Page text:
Por que 90%?: uma análise das taxas de cesárea em serviços hospitalares privados do município de São Paulo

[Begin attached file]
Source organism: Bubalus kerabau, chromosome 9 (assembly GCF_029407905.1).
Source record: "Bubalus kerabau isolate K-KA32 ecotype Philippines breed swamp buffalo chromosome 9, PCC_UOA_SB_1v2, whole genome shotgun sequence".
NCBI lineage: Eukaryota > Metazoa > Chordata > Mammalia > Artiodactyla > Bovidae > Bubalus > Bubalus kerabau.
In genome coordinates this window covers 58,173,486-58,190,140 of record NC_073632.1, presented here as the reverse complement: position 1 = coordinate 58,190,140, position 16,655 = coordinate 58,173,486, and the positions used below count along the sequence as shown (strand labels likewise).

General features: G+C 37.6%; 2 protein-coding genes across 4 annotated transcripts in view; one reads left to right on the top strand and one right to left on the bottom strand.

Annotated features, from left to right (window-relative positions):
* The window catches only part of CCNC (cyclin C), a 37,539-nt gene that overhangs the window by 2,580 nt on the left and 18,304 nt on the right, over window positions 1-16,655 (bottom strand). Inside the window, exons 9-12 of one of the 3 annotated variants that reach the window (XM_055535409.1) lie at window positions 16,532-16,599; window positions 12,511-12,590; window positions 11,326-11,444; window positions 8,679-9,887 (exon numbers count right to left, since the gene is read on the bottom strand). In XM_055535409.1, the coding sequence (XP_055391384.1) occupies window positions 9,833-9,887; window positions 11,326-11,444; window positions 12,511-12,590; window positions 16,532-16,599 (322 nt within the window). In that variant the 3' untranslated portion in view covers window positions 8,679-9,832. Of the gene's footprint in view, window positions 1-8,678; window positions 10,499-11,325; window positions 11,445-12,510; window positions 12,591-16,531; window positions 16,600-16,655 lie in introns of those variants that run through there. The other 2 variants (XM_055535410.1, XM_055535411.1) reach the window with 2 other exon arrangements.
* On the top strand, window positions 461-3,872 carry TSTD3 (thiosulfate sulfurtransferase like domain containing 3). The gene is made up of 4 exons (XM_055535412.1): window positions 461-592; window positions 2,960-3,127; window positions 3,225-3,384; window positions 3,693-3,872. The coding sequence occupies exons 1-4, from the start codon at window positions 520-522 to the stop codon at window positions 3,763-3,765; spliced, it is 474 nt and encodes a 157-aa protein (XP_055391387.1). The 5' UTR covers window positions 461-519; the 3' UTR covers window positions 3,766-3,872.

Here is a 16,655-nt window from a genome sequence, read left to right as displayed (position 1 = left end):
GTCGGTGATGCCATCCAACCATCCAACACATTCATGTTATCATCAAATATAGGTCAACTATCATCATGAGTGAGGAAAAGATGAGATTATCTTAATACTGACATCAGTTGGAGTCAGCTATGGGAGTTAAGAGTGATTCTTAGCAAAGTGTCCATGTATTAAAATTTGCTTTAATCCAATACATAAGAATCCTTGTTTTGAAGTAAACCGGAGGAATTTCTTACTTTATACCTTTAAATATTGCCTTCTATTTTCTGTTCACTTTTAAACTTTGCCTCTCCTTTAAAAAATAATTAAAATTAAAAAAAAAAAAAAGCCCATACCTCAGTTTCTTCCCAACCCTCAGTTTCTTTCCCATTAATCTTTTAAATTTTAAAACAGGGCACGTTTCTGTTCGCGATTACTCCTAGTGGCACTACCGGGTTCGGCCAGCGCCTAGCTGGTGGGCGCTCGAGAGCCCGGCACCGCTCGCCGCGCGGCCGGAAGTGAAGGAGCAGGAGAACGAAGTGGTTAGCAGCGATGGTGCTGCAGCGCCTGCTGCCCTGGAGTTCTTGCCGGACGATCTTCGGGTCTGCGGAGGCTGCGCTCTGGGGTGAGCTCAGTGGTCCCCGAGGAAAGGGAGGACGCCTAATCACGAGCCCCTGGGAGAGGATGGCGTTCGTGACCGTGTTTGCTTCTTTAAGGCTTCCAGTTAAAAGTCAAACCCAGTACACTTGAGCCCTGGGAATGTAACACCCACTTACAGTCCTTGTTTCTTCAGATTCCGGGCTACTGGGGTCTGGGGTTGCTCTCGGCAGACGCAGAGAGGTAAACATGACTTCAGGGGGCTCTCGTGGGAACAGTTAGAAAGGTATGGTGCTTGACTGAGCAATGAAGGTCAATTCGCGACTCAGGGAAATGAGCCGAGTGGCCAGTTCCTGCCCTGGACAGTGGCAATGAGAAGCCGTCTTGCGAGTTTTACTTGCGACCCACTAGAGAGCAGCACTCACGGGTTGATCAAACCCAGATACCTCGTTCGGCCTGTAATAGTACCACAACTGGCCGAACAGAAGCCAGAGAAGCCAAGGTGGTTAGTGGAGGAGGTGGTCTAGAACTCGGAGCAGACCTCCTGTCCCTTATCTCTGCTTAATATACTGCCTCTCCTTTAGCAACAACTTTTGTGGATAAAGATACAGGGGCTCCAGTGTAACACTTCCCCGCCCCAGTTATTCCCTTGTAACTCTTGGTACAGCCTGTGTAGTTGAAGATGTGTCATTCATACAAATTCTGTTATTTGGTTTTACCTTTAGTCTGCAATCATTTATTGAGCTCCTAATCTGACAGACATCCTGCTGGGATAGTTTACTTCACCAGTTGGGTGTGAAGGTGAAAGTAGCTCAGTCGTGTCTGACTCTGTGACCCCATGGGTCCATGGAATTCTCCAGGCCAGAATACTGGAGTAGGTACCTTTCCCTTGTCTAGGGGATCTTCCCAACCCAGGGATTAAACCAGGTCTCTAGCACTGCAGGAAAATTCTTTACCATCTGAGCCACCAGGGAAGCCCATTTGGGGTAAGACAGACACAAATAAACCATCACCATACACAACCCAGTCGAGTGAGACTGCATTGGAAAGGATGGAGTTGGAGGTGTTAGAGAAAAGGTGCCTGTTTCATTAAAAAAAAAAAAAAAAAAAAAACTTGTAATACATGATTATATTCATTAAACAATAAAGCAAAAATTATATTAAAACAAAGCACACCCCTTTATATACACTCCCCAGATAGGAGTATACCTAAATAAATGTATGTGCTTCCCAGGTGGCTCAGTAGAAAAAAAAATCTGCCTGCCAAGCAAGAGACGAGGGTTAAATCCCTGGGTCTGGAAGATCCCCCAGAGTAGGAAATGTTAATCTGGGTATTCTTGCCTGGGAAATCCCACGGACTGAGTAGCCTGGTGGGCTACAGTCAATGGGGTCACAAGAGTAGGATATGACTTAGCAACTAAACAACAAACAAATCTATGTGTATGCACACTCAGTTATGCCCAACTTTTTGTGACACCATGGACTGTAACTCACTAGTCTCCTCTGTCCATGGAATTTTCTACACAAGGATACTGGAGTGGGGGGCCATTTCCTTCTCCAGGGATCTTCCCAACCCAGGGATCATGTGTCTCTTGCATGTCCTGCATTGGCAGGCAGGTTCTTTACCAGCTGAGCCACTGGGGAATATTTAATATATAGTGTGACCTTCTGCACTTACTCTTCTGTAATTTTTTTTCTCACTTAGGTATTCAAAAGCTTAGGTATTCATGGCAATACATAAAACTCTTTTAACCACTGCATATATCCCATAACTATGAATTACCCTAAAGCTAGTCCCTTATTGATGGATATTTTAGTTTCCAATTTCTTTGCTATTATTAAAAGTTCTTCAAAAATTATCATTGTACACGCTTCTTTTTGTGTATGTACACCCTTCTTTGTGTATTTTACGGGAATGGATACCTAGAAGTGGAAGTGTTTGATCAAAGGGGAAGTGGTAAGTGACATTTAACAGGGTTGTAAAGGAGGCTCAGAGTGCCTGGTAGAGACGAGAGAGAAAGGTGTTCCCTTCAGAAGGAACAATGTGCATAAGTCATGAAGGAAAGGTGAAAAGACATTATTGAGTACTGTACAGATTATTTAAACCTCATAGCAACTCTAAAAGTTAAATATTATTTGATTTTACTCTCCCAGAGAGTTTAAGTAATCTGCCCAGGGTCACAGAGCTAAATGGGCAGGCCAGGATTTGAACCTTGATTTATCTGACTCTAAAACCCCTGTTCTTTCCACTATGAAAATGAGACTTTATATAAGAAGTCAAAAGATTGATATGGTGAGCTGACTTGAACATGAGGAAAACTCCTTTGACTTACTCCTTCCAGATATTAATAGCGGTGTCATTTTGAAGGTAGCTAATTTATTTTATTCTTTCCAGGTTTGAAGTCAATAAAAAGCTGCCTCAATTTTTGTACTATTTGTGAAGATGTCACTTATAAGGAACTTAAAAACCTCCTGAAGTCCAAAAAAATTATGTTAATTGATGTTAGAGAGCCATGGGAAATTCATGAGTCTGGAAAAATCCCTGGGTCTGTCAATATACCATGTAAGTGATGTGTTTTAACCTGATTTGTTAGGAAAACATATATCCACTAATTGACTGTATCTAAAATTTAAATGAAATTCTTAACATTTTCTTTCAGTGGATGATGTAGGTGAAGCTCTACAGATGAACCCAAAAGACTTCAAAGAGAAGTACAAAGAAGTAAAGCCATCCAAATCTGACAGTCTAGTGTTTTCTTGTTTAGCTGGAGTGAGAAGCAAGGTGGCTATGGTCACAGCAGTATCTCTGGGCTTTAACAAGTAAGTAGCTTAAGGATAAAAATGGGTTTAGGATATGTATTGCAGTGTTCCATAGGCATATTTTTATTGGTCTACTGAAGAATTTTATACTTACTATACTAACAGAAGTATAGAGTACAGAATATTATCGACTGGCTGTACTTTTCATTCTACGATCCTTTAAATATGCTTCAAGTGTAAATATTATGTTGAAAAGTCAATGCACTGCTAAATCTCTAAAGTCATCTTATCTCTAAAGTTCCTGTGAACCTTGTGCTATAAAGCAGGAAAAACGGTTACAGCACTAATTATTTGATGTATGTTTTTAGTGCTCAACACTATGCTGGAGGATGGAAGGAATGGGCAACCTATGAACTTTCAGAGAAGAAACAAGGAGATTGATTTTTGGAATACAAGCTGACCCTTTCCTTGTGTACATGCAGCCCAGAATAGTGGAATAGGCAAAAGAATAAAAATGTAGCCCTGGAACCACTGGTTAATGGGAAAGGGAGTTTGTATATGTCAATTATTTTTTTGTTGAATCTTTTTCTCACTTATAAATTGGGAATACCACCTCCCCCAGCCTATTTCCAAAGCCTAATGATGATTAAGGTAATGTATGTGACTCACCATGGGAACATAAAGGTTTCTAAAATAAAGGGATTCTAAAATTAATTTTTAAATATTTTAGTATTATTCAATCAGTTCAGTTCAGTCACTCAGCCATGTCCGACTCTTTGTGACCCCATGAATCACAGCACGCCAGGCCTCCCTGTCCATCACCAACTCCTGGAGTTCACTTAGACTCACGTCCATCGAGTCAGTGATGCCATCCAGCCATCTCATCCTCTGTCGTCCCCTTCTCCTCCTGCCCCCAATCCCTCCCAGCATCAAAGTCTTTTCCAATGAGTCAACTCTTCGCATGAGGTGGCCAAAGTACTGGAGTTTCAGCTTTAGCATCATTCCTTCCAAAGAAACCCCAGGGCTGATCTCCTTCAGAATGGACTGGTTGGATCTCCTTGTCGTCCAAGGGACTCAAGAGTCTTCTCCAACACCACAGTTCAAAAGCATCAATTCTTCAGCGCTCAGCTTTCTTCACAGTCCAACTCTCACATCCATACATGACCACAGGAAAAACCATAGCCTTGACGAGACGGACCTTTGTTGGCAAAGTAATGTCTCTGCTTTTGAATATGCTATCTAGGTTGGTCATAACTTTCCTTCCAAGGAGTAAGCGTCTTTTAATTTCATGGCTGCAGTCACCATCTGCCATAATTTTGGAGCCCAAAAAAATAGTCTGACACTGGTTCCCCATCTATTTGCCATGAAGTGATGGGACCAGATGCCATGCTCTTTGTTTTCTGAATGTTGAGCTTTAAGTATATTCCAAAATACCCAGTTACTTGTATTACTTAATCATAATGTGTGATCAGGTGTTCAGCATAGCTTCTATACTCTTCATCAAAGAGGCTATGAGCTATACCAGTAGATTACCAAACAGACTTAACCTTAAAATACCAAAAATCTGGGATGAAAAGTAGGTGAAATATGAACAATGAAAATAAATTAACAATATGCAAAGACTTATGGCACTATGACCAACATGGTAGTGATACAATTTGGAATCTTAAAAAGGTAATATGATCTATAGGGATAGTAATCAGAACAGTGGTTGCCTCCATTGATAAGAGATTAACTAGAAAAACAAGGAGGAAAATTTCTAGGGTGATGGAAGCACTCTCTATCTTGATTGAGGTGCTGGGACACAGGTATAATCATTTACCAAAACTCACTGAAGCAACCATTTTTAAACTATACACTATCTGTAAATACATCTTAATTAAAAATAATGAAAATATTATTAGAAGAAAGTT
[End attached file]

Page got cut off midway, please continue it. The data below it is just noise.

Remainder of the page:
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As taxas de cesárea têm apresentado elevação progressiva nos últimos vinte anos em diversos países, inclusive no Brasil. Esse estudo objetivou analisar os fatores associados à escolha pela cesárea no sistema privado de saúde brasileiro. Esta análise foi feita por meio de entrevistas com 250 mulheres após o parto e com 122 médicos que prestaram assistência a essas pacientes. Os resultados demonstraram associação significativa entre a realização de cesáreas, maior nível de escolaridade, renda superior a 10 salários mínimos e emprego entre as mulheres, que foram submetidas a essa cirurgia em 88% dos partos realizados. O principal fator envolvido na decisão pela cesariana para as pacientes foi a praticidade em agendar o parto. Para os médicos, os principais fatores associados à realização da cirurgia foram a insegurança materna pelo parto vaginal, a solicitação de cesárea pela gestante, a forma de remuneração pelo procedimento e a formação médica atual. Concluímos, a partir da percepção de dois agentes dessa cadeia de assistência, que as taxas de cesárea atingem cifras ao redor de 90% em decorrência da forma de organização da prática obstétrica inserida no modelo privado de saúde brasileiro, das características sócio-culturais das mulheres assistidas por esse sistema de saúde e da formação dos profissionais de medicina.The rates of cesarean section have shown a progressive growth in the last twenty years in several countries, including Brazil. Such fact, considered a public health problem, has raised questions about the factors involved in deciding the type of delivery. This study aimed to analyze the factors associated with the choice for cesarean sections in the Brazilian private health system, which has the highest rates in the world for this procedure. It was assumed that the way the obstetric practice is organized in this private health insurance system, which involves socio-cultural and economic factors of both pregnant women and doctors, would favor this situation. This analysis was carried out through interviews with 250 women who had given birth and with 171 doctors who had provided care to these patients. Results have shown a meaningful association between cesarean sections and a higher level of education, income greater than 10 minimum wages and employment among the women who were subjected to surgical procedures in 88% of the deliveries made. These patients showed high negotiation power with doctors, with whom they develop a close doctor-patient relationship: 80% of them considered they were participants in the decision making regarding the type of delivery and above 95% of satisfaction with the delivery made was found. Among the factors involved in the decision for a cesarean section by the patients, the possibility to schedule the delivery was the most relevant one. It was found that a considerable number of women changed their minds as to the type of delivery desired during the pregnancy, particularly among those who wanted normal delivery at the beginning and finally chose a cesarean section at the end of the gestation. For the doctors, main factors associated with the surgery were maternal insecurity regarding vaginal delivery, request for caesarean section made by pregnant women, form of remuneration for this kind of procedure and current medical training. When women doctors were asked what kind of delivery they would like to have if they were pregnant, 40% said they would choose the cesarean section. In spite of this preference, the cesarean section rate found among women doctors and doctors’ wives was lower when compared to the rate of this procedure among interviewed patients. We have noticed that a cesarean section is perceived as a safe means of birth both by the patients and the doctors. We have concluded, from the perception of two players within this health care chain, that the cesarean section rates reach figures around 90% due to the organization way of the obstetric practice inserted in the Brazilian private health care model, the socio-cultural characteristics of women assisted by this health system and the educational background of physicians.